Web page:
Video captures spectacular starling murmuration in Pulborough

This video, featuring a spectacular starling murmuration, was captured by reader Mike Beck.

Mike, who believes the starlings were being pursued by a peregrine falcon – or perhaps two – took the footage in Pulborough.

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Sussex starlings a ‘breathtaking wildlife phenomenon’

But amazing as these displays are, they are not as common as they perhaps once were.

Murmuration of Starlings around Brighton's Palace Pier (Photo by Jon Rigby) SUS-211125-093342001

Lou McCurdy, who recently penned a column in the West Sussex Gazette as part of a series of articles in partnership with the Knepp Wildland Foundation (see ‘Read more’ link above), is a Brighton-based environmental artist who recently told the story of her city’s starlings in an exhibition.

She said: “As spectacular as these multitudes seem, though, starlings are in trouble. Between 1970-2018 the UK’s breeding population crashed 82 per cent.

“Habitat loss in rural areas, and lack of seeds and insects to eat – the result of intensive agriculture, pollutants and pesticides – are considered the cause.

“Starlings are now on the red list as a bird for high conservation concern, declining at a rate of 150 birds an hour since the 1980s.”

Lou also explored the reason for the murmurations.

She said: “The more we learn about these creatures, the more wonderful they seem.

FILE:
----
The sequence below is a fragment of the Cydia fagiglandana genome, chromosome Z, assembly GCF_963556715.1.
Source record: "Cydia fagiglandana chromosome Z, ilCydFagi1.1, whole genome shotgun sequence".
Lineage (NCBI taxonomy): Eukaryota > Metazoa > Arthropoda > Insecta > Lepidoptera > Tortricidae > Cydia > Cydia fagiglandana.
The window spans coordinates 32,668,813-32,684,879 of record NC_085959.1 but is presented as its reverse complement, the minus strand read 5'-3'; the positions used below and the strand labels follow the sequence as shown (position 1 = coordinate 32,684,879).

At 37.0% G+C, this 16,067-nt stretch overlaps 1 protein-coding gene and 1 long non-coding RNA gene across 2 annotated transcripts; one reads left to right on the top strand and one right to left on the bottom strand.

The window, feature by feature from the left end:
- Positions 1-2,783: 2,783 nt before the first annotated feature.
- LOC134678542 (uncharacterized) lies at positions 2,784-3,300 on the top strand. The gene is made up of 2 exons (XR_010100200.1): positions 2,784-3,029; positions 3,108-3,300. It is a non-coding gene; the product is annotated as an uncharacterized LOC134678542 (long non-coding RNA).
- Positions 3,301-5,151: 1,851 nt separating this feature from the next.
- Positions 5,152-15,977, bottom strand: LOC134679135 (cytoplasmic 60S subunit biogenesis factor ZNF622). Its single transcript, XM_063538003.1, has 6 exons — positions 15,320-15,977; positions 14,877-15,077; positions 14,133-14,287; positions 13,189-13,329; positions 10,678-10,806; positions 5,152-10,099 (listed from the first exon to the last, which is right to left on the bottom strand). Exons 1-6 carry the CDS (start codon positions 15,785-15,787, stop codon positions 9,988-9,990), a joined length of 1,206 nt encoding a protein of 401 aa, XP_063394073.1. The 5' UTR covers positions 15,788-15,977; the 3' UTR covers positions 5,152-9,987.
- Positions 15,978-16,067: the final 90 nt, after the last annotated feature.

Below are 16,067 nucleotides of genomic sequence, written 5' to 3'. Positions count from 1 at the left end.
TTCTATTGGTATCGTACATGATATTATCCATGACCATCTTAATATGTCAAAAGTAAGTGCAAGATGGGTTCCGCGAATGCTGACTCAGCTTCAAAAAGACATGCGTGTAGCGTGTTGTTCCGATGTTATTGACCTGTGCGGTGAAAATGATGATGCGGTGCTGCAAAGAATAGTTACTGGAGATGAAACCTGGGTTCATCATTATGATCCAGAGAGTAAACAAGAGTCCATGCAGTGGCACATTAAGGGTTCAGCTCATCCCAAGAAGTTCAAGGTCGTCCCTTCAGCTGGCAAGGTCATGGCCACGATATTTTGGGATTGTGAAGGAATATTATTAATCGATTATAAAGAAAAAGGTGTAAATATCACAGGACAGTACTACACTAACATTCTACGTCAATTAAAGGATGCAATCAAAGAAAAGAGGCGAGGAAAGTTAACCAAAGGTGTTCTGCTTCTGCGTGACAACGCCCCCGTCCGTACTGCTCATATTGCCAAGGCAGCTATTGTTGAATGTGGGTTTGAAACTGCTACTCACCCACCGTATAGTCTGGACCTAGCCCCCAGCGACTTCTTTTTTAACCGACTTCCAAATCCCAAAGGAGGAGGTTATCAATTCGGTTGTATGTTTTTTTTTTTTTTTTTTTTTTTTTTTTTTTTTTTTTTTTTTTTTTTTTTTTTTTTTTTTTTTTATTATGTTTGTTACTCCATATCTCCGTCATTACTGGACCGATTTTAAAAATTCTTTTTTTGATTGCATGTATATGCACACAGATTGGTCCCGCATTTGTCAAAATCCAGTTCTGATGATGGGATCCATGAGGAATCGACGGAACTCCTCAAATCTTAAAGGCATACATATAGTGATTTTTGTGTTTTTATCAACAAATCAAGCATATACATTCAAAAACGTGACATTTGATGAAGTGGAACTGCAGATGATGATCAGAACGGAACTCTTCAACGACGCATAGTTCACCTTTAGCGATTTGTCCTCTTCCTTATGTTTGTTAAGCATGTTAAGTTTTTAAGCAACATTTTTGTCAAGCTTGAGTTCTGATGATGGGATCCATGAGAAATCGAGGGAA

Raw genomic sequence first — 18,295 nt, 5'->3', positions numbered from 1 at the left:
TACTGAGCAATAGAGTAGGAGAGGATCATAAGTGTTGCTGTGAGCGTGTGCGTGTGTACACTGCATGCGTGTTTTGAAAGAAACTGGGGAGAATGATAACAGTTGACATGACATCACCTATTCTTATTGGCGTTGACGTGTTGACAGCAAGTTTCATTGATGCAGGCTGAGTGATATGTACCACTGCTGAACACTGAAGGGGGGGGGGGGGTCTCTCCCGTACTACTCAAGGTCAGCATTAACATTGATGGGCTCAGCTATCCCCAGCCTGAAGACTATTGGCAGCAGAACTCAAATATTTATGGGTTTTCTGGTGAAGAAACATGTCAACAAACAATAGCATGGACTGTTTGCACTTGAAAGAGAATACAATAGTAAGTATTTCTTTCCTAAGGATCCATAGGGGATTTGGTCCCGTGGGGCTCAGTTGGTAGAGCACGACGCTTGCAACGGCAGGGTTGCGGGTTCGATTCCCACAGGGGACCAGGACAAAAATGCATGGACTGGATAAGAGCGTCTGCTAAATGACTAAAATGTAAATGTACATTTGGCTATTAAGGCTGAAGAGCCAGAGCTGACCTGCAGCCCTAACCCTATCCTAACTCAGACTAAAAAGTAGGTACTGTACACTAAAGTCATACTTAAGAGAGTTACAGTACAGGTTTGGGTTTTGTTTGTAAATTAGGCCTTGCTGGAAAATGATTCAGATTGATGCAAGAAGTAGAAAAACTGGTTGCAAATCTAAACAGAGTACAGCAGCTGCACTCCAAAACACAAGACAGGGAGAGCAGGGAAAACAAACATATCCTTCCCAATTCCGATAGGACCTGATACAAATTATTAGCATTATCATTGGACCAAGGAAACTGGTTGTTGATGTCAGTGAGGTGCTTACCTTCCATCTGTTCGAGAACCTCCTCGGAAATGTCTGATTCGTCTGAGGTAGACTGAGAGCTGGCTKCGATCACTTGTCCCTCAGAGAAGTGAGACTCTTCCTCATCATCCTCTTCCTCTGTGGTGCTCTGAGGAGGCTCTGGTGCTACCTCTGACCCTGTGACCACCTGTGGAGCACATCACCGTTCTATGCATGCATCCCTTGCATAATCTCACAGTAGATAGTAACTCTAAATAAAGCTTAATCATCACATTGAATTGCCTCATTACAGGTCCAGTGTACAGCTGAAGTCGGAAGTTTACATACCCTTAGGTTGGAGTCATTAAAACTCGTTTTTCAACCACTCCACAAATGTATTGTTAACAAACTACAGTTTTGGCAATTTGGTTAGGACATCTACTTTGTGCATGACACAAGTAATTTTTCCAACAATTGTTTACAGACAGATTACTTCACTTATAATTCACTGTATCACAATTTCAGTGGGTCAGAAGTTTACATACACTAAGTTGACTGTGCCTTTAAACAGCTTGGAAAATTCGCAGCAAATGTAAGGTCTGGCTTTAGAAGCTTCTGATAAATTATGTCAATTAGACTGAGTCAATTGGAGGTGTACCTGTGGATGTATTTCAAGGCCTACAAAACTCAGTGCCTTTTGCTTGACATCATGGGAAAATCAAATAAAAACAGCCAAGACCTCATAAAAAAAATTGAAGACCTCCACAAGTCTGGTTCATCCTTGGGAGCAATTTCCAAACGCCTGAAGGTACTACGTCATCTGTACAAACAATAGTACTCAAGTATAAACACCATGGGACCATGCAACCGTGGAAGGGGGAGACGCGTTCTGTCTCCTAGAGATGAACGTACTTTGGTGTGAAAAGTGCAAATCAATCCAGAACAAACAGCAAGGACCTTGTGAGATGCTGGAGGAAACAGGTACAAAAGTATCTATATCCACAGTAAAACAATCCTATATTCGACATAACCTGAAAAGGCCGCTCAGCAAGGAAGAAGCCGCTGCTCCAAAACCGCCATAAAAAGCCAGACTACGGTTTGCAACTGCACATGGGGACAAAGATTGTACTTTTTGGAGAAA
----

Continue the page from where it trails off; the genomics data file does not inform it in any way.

“Why do starlings murmurate? There is strength in numbers. By gathering, flying and roosting together starlings protect each other both from predators and the cold. But they also seem to murmurate for fun, for the sheer joy of flying together as a flock.

“Starlings are particularly gregarious and communicative. Our UK birds welcome migratory starlings from Europe seamlessly into their murmurations every year.

“Starlings have binocular vision and can see colours invisible to the human eye. They have an incredible vocal range of pops, cackles, chuckles and whistles and are masterful mimics, impersonating anything from car alarms to a hawk’s cry.

“They have magnetite crystals in their beaks, and magnetite perception in the right eye that can detect the magnetic field in order to navigate at night.

“Faced with collapsing resources in the countryside starlings are finding sustenance, now, in the urban environment.

“They feast on the seeds of shrubs in gardens, parks and allotments, probe for juicy leather-jacket larvae beneath our lawns, and catch other invertebrates in urban wild patches.”